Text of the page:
About the Author:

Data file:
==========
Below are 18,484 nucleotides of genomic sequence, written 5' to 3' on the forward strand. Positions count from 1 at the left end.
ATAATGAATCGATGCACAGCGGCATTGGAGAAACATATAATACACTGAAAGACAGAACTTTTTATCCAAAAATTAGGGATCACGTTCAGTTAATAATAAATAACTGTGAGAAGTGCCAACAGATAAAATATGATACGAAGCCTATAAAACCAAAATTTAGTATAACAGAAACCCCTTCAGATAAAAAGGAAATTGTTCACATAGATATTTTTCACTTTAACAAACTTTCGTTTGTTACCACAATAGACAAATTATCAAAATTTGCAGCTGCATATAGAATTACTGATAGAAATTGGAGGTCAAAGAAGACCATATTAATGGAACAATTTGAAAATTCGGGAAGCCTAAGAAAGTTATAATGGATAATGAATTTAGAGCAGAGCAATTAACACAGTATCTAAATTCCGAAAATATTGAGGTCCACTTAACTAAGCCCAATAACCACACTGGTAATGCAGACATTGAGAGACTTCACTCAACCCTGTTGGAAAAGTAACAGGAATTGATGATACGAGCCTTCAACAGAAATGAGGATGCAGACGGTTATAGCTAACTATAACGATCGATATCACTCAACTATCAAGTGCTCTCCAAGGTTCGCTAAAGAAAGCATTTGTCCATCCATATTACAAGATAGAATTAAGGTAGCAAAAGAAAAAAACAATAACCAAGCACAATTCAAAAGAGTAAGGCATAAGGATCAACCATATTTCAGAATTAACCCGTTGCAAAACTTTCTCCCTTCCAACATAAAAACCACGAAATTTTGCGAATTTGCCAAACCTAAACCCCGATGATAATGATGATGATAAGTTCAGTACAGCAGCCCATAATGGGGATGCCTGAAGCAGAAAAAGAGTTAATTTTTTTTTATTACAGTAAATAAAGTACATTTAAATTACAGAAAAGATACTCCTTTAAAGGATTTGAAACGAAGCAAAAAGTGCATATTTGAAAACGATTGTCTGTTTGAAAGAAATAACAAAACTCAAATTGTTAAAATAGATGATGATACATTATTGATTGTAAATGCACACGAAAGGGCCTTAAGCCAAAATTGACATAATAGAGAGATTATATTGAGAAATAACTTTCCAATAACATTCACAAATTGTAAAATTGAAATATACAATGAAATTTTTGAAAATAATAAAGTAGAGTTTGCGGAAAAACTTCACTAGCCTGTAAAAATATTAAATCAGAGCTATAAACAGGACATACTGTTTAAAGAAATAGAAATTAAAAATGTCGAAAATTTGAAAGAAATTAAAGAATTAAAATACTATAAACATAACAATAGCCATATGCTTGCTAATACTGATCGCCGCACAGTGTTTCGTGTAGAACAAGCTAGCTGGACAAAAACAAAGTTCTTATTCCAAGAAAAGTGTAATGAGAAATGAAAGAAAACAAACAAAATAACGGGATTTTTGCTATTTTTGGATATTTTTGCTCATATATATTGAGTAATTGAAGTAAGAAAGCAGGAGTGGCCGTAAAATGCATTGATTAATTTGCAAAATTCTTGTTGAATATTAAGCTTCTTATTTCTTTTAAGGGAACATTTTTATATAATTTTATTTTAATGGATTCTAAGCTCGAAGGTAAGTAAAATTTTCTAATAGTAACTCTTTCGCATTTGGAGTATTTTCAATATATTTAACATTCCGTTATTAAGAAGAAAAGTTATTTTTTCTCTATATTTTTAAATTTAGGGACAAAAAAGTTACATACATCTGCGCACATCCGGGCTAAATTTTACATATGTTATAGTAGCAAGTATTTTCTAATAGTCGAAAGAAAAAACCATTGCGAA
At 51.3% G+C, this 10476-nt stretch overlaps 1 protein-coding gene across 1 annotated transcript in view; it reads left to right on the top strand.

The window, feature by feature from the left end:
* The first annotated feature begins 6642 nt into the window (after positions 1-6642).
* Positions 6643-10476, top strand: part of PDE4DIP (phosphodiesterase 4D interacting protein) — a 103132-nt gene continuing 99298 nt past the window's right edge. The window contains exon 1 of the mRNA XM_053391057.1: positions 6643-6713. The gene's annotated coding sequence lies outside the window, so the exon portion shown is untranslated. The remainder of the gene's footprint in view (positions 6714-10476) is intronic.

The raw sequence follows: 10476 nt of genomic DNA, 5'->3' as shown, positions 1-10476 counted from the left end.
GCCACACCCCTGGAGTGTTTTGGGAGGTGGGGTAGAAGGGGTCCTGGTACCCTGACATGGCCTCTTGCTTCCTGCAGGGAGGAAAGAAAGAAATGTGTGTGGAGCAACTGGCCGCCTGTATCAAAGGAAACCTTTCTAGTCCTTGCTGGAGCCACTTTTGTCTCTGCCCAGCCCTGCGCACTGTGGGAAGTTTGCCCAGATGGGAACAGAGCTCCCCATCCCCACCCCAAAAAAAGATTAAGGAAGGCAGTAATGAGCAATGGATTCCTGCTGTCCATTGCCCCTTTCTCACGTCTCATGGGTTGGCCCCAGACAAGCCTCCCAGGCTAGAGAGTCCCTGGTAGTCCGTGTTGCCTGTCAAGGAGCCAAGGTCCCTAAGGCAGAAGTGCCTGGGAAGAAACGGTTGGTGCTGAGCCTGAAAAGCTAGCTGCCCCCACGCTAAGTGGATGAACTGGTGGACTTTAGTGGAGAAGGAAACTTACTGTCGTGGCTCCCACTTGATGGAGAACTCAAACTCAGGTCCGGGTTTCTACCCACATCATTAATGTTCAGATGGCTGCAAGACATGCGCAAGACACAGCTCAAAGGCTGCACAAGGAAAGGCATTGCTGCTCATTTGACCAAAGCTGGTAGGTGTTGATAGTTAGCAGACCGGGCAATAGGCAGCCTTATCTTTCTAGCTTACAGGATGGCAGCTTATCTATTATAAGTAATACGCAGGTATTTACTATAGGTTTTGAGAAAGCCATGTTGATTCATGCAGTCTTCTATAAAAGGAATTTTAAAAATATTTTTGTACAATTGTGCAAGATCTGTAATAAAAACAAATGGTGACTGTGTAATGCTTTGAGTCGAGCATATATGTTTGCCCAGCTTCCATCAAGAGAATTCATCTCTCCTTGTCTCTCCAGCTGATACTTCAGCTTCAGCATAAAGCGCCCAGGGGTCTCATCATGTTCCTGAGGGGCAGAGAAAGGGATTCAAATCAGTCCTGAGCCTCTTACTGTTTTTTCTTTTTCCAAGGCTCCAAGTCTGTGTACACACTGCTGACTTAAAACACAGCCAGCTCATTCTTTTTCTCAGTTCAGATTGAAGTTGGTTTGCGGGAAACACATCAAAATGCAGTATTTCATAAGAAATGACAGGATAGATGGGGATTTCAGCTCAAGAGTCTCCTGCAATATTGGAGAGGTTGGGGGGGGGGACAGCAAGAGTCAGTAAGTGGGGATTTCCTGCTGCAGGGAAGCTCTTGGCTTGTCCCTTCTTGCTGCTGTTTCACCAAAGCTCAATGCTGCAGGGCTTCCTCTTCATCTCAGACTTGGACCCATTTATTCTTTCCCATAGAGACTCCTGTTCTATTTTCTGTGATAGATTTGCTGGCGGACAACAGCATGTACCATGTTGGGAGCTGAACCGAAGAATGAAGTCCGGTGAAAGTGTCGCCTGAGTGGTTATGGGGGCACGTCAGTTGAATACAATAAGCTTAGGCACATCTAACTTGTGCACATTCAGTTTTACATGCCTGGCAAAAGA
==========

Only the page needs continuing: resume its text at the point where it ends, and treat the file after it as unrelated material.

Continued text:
George Lewis Becke (or Louis Becke; 18 June 1855 – 18 February 1913) was an Australian Pacific trader, short-story writer and novelist. n January 1892 Becke returned to Sydney and persuaded by Ernest Favenc and J. F. Archibald began to contribute stories to The Bulletin, the first of which was 'Tis in the Blood appearing in the edition of 6 May 1893. A collection of these stories, By Reef and Palm, was published in England in 1894; His Native Wife, a novelette, was published in Australia in 1895; followed by a further collection of stories, The Ebbing of the Tide, which was published in 1896. Becke went to London about the beginning of 1896, helped by Archibald and William Macleod of The Bulletin who advanced him the sum of £200, and he remained in Europe for around 15 years, during which time a large number of collections of short stories and a few novels and stories for boys were published. Becke was fairly paid by the magazines for his stories, but his books were always sold outright and never on a royalty basis, he was not a wealthy man. His writings were of variable quality, but have been compared to Rudyard Kipling, Herman Melville, Joseph Conrad and Robert Louis Stevenson. Becke was in Sydney again in the middle of 1909 and died of cancer there on 18 February 1913, working up until his death. About 30 of Becke's books are listed in E. Morris Miller's Australian Literature with six other volumes written in collaboration with Walter J. Jeffrey. He was survived by his wife and a daughter. Becke had said that any literary success he had achieved was due entirely to the training received from the editor of The Bulletin (J. F. Archibald) "who taught me the secrets of condensation and simplicity of language" Once having learned this Becke had a wealth of experience to draw upon and, though there was inevitably some monotony of theme, he wrote a very large number of stories that can still be read with interest, and show him to have been a writer of considerable ability. By Reef and Palm and Ebbing of the Tide received both good reviews and strong sales; with By Reef and Palm going through 7 reprints between 1894 and 1924. Almost all of Becke's works were published in America by J. B. Lippincott of Philadelphia. Becke was criticised by some reviewers for lapses in grammar and taste. His Native Wife was unfavourably received in America because of its subject matter; J. B. Lippincott also refused to publish The Mutineer: A Romance of Pitcairn Island.
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